Important in Thoratec's decision, said Bouknight, was the fact that Winchester has long and extensive experience in supplying interconnect solutions to the medical industry and has expertise in finding solutions for particular kinds of problem environments. Its non-magnetic combination D-subminiature connectors, for example, are designed for medical systems that require non-magnetic coils.
"What we required in the case of the HeartMate II was a supplier who was aware of both the physical requirements of the environment into which the connectors were placed, as well as the human factors involved, especially as it relates to ease of use and maintenance," said Bouknight. "What we also required was a combination of durability and usability, since the system is designed to provide several years of circulatory support to patients without substantially impeding their freedom of movement while performing routine daily activities, traveling, and exercising."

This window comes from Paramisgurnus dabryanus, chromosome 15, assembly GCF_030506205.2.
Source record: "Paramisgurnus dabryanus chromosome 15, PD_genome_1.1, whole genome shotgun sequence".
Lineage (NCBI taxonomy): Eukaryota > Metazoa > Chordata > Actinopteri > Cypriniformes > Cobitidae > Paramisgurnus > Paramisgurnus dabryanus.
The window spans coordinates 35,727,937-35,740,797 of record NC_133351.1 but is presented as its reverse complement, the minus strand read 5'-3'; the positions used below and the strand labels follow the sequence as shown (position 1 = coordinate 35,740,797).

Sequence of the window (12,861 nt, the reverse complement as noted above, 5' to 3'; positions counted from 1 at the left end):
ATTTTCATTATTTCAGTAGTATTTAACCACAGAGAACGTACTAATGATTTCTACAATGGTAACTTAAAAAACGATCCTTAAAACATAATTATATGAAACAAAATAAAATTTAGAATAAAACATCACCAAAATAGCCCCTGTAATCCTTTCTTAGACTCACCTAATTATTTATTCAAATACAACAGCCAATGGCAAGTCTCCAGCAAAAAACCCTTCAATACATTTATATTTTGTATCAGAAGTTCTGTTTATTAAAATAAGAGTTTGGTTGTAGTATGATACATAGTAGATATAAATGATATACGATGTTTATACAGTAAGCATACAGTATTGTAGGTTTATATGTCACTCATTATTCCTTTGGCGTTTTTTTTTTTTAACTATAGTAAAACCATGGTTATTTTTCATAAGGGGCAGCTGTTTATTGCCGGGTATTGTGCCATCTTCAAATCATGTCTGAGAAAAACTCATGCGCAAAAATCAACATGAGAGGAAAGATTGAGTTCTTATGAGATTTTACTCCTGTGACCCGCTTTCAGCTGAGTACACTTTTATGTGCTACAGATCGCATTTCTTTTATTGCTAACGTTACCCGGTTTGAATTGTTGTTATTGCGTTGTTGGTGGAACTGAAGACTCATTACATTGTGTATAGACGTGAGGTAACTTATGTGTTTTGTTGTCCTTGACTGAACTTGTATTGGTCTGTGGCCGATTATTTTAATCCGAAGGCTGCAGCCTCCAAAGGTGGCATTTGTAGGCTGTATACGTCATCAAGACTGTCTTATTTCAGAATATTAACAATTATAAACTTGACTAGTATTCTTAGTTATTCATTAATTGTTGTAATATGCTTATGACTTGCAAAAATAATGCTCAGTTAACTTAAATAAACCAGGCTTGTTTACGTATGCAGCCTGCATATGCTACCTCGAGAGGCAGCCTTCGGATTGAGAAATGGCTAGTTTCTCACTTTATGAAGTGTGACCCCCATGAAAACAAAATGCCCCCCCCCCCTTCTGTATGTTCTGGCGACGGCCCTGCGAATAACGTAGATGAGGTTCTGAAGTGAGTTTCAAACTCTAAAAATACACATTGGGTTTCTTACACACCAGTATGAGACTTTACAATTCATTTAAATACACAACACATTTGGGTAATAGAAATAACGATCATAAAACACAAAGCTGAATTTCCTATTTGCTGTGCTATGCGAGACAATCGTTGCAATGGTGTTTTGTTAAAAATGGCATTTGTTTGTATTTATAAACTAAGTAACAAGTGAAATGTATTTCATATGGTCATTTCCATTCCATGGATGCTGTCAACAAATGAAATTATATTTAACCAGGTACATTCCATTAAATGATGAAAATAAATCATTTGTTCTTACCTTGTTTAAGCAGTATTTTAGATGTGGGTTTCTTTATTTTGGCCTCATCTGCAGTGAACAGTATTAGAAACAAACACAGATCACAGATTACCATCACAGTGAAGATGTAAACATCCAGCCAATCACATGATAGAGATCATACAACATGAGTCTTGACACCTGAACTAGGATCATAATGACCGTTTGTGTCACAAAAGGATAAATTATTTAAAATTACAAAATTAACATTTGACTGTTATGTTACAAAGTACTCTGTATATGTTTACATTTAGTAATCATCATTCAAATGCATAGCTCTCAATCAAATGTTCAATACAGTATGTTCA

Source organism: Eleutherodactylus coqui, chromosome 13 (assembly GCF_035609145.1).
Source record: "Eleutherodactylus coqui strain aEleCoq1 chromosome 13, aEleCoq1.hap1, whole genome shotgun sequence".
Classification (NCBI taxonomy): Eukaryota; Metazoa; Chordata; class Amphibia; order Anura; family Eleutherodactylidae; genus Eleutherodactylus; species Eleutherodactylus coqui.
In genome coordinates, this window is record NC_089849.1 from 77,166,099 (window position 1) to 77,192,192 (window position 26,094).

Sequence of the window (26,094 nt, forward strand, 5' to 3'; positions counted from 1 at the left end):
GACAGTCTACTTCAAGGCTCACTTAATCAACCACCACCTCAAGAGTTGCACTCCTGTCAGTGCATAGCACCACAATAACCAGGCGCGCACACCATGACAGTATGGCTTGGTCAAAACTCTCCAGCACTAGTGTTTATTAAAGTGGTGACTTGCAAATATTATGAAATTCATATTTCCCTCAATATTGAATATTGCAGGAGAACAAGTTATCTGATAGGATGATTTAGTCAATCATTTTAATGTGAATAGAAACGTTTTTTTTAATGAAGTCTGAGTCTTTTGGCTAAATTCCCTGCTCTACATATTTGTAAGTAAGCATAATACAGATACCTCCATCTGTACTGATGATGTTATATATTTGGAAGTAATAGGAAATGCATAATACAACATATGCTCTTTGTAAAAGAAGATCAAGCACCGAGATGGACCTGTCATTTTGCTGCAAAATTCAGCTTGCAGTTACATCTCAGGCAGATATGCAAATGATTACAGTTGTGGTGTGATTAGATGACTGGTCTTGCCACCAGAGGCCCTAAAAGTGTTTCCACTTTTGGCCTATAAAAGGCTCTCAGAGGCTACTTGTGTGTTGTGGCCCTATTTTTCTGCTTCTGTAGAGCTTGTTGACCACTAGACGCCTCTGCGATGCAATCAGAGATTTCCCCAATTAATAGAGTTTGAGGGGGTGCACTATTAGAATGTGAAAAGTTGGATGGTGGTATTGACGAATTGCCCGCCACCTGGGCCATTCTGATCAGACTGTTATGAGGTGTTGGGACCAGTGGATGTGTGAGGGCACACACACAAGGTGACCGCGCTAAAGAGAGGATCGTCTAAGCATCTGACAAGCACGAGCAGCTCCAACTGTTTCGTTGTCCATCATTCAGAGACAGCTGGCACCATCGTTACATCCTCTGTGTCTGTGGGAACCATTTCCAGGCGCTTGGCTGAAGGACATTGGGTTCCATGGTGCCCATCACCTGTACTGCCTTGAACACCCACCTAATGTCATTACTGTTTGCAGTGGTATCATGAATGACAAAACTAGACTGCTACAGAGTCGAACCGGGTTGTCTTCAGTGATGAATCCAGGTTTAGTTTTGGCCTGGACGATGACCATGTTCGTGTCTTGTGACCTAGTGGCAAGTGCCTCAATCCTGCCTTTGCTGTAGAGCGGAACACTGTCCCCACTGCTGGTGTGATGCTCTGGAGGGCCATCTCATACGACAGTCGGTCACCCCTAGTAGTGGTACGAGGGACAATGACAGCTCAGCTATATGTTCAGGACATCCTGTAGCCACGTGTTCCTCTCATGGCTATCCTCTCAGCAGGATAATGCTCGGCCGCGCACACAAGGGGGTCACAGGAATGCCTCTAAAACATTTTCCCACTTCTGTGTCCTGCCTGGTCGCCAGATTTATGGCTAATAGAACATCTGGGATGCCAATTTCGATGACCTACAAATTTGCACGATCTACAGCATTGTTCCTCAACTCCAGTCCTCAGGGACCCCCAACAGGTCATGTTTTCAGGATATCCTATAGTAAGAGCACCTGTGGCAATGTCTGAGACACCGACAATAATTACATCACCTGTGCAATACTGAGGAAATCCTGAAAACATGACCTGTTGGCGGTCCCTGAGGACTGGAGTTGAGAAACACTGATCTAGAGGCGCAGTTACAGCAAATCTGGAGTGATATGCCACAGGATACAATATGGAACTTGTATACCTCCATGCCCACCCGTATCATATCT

According to John Davies, Winchester's strategic customer manager, the connectors between the external controller unit and the monitor console and the internal assist device, and between the battery and the other electronic components in the system presented a critical challenge. "They needed to be designed so that they could not easily be detached accidentally but, at the same time, when a patient, a doctor, or a nurse need to do so, they have to be able to quickly attach and detach any particular connector when necessary," he said.
Working with Thoratec, Winchester's engineers came up with several patient cable assembliesfrom the internal pump to the external controller, from the controller to the monitoring device, and from a portable battery back to the controller and monitoring device. Company engineers also designed and supplied some of the cable assemblies used inside each of the system's component units.